The Los Angeles Lakers have been going through a rare period of relative success lately. They are 8-3 in their last 11 contests. They went 4-3 on their 7 game Grammy road trip, which doesn't sound particularly impressive until you consider that they were 5-15 on the road prior to that trip. Slowly but surely, the Lakers are beginning to inch towards a .500 mark that nobody could have predicted would be the Lakers' nemesis this year. It isn't earth-shattering progress, but it is a sign that the Lakers are at least on the right track, right? Not really. Not in any meaningful way.

If the Lakers keep playing as they have over the past couple weeks, they might, might make the playoffs, but that's it. The Lakers have not discovered a formula. They haven't discovered an identity. What they've done is play a lot of low quality opponents, and done just enough to win. Even the wins against the good teams have seemed as much a result of the other guys having an off night than anything else. They still haven't looked like a dominant force. They still haven't looked like a cohesive unit. Most importantly, they still lack the single quality that a team in their position should never, ever be without. Stunningly, despite being well under .500 and performing so far below expectations that Congress is disappointed in them, the Lakers have yet to discover any consistent level of urgency to their play.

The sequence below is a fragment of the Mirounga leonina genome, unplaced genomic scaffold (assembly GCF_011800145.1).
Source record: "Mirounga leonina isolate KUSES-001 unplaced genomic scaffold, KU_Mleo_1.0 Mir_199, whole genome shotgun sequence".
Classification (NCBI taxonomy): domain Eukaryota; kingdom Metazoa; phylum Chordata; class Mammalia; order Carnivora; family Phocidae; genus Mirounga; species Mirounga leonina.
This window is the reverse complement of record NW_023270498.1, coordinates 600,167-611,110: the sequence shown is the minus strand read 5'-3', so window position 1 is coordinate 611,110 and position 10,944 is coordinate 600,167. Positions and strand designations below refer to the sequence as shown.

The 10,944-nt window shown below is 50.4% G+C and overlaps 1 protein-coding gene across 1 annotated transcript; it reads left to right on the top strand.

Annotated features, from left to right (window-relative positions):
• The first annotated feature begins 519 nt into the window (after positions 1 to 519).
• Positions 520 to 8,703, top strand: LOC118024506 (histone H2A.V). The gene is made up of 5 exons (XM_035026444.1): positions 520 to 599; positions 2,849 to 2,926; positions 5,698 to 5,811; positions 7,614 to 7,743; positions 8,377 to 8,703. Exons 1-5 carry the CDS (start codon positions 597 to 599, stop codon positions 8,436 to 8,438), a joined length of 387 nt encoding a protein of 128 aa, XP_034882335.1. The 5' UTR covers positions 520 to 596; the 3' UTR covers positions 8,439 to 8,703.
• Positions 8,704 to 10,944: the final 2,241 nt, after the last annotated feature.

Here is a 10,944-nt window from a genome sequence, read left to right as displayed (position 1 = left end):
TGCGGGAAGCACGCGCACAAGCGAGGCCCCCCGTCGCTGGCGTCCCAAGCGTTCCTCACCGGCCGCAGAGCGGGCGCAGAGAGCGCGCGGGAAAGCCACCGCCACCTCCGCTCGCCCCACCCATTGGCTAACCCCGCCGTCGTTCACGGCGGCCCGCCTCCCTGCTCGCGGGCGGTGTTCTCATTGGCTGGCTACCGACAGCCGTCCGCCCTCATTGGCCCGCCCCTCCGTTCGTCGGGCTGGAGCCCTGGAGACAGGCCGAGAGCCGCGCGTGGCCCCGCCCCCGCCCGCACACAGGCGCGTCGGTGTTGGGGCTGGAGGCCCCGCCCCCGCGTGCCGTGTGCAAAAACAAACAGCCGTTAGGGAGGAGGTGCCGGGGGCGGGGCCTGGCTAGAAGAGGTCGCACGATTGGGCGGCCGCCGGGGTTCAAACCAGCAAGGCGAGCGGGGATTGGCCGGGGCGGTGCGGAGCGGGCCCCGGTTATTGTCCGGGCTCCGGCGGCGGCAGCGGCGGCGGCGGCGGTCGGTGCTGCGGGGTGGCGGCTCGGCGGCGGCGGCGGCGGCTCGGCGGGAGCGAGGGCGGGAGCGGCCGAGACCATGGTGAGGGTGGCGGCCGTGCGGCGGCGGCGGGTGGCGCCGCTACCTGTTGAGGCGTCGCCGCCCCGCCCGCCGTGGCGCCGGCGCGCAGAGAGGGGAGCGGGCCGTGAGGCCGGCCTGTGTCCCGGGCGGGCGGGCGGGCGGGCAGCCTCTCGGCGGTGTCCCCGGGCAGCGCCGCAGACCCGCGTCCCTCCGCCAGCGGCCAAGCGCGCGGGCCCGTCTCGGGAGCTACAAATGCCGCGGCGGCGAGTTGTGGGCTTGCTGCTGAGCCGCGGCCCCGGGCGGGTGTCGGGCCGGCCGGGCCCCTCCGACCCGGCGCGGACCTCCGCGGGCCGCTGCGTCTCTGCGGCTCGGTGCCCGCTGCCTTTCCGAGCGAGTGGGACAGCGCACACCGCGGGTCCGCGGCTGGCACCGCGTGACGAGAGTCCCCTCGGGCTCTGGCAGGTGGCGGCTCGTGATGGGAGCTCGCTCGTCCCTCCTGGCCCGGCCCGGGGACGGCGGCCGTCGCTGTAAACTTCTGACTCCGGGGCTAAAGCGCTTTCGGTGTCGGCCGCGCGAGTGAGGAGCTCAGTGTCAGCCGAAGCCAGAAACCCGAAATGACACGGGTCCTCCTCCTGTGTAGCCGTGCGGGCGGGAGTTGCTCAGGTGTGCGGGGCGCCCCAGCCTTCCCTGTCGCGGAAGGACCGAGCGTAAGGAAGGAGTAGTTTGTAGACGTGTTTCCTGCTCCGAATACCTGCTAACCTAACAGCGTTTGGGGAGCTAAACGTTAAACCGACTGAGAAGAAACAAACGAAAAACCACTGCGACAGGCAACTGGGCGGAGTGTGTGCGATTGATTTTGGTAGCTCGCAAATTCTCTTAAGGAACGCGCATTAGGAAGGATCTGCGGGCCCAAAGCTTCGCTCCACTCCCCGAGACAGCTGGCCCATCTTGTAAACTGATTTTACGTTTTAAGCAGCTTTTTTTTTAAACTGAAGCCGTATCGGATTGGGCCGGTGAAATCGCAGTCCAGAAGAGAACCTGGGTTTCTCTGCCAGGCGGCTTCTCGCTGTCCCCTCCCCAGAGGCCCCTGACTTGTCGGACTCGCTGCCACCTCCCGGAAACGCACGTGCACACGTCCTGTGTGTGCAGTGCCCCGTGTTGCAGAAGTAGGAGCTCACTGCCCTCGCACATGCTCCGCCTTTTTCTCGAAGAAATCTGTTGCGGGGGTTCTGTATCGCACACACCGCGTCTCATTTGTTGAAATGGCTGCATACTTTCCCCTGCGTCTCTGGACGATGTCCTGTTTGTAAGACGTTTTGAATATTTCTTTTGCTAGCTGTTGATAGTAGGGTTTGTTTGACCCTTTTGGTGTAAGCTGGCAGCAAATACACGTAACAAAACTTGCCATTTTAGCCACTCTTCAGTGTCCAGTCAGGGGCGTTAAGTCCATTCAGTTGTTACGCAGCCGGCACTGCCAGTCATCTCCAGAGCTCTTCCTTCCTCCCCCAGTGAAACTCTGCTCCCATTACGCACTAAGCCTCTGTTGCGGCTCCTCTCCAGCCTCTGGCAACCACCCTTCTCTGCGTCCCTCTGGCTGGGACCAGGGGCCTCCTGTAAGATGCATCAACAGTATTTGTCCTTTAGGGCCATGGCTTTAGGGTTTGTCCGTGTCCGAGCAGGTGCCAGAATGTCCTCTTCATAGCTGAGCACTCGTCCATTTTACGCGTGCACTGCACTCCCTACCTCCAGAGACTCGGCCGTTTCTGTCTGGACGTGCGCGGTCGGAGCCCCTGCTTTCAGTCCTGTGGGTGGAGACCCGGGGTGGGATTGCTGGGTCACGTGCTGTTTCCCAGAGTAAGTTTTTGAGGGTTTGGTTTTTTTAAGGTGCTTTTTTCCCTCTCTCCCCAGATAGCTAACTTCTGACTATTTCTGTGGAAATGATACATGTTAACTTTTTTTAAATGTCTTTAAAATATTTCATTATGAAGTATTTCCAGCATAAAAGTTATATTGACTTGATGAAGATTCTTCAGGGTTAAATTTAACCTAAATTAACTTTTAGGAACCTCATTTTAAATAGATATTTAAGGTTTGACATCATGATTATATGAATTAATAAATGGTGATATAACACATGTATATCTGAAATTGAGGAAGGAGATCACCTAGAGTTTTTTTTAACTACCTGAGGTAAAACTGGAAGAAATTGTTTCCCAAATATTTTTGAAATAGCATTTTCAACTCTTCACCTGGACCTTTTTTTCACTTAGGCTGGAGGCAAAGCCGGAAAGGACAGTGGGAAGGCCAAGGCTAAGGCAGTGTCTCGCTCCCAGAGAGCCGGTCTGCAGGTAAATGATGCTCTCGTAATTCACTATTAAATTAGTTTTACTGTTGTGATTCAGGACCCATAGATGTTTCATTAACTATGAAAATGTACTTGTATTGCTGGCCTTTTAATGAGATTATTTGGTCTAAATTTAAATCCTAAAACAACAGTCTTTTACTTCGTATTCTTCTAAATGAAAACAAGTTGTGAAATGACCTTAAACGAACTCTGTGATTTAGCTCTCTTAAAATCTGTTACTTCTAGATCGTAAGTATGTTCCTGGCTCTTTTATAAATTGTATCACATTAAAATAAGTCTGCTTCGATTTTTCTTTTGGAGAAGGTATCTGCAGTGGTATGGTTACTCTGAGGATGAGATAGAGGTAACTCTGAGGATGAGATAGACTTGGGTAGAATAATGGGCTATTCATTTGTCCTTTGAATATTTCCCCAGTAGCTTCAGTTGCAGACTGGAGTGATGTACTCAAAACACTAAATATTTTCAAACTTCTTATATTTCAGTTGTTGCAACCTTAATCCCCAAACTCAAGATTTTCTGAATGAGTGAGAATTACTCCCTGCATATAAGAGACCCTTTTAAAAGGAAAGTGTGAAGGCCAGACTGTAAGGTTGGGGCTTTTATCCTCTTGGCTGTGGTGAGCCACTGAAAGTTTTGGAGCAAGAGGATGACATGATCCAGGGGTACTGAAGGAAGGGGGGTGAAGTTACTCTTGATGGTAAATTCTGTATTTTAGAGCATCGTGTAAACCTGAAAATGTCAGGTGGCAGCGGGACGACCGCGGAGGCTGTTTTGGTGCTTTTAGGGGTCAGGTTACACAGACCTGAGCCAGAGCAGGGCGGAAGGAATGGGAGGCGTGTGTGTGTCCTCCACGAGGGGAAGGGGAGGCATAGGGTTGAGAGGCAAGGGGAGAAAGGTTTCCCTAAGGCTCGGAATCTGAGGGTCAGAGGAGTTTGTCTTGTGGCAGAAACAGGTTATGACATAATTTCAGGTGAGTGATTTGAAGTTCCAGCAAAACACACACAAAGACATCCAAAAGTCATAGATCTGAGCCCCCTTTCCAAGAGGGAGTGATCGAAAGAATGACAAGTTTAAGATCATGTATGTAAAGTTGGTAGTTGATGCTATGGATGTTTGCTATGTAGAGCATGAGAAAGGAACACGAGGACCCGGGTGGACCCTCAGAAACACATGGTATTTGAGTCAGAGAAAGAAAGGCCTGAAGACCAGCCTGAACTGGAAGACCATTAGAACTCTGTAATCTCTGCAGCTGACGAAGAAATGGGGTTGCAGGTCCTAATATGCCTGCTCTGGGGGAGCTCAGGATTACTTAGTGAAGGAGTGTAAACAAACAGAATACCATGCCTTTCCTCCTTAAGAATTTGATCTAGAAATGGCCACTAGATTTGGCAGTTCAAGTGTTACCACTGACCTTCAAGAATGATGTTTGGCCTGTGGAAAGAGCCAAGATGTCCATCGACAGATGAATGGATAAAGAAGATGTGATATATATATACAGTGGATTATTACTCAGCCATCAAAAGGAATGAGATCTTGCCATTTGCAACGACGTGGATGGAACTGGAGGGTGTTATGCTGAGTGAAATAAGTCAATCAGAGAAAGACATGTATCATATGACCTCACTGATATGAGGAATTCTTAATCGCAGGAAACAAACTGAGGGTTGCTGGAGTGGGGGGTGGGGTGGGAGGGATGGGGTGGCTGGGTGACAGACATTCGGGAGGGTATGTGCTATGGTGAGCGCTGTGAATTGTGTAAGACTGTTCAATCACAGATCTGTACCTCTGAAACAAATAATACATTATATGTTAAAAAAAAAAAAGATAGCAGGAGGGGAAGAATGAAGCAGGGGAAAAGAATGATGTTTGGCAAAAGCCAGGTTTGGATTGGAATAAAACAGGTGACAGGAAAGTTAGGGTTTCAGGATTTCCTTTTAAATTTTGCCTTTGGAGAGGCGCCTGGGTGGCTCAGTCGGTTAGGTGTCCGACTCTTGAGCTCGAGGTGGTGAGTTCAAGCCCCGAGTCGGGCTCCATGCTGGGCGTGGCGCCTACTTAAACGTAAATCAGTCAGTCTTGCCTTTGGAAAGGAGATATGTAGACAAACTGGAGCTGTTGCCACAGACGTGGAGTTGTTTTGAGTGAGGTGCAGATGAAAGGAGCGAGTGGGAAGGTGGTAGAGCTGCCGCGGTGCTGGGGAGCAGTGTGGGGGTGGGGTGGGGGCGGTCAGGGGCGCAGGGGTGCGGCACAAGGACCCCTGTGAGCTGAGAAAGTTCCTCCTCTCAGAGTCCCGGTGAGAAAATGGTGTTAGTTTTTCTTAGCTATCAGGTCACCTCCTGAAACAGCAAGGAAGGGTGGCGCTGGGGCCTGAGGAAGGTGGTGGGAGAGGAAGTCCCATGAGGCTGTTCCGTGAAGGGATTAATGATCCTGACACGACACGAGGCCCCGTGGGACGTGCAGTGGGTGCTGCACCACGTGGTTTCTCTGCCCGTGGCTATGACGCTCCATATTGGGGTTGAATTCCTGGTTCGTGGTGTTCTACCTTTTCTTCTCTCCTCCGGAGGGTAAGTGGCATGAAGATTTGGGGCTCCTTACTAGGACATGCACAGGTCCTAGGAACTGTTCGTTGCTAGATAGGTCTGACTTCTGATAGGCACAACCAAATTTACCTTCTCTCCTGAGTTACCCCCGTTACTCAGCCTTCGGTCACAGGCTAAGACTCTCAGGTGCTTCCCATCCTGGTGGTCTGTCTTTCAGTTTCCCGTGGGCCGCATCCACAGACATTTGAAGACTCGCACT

Last night, the Los Angeles Lakers struggled to beat the worst team in the Western Conference. They turned the ball over too much, shot poorly, and scored a measly 9 points in the 3rd quarter against one of the worst defenses in the league. You could just write it off as a bad night, the kind of game that will happen from time to time, the kind of game that always seems to happen on the first game back from a long road trip. You could easily write the game off ... if not for the fact that last night was nearly identical to the stink bomb they dropped against these same Phoenix Suns not two weeks ago. The similarities between the two games are striking. On Jan 30, the Lakers shot 42.3% from the floor, 29.6% from 3, 63.2% from the foul line, and turned the ball over 19 times. Last night, the Lakers shot 43.4% from the floor, 33.3% from 3, 66.7% from the foul line, and turned the ball over 19 times. Honestly, the only difference between the loss in Phoenix and the win in LA was the Suns chipping in to the cause with 19 turnovers of their own. Having a bad offensive game happens. It even happens against teams that usually struggle to play good defense, like the Suns. But having the exact same bad offensive game against the exact same team twice in two weeks? That reeks of not learning the lessons of your very recent history. That reeks of a team continuing to take an opponent lightly, despite being very recently punished for taking the opponent lightly.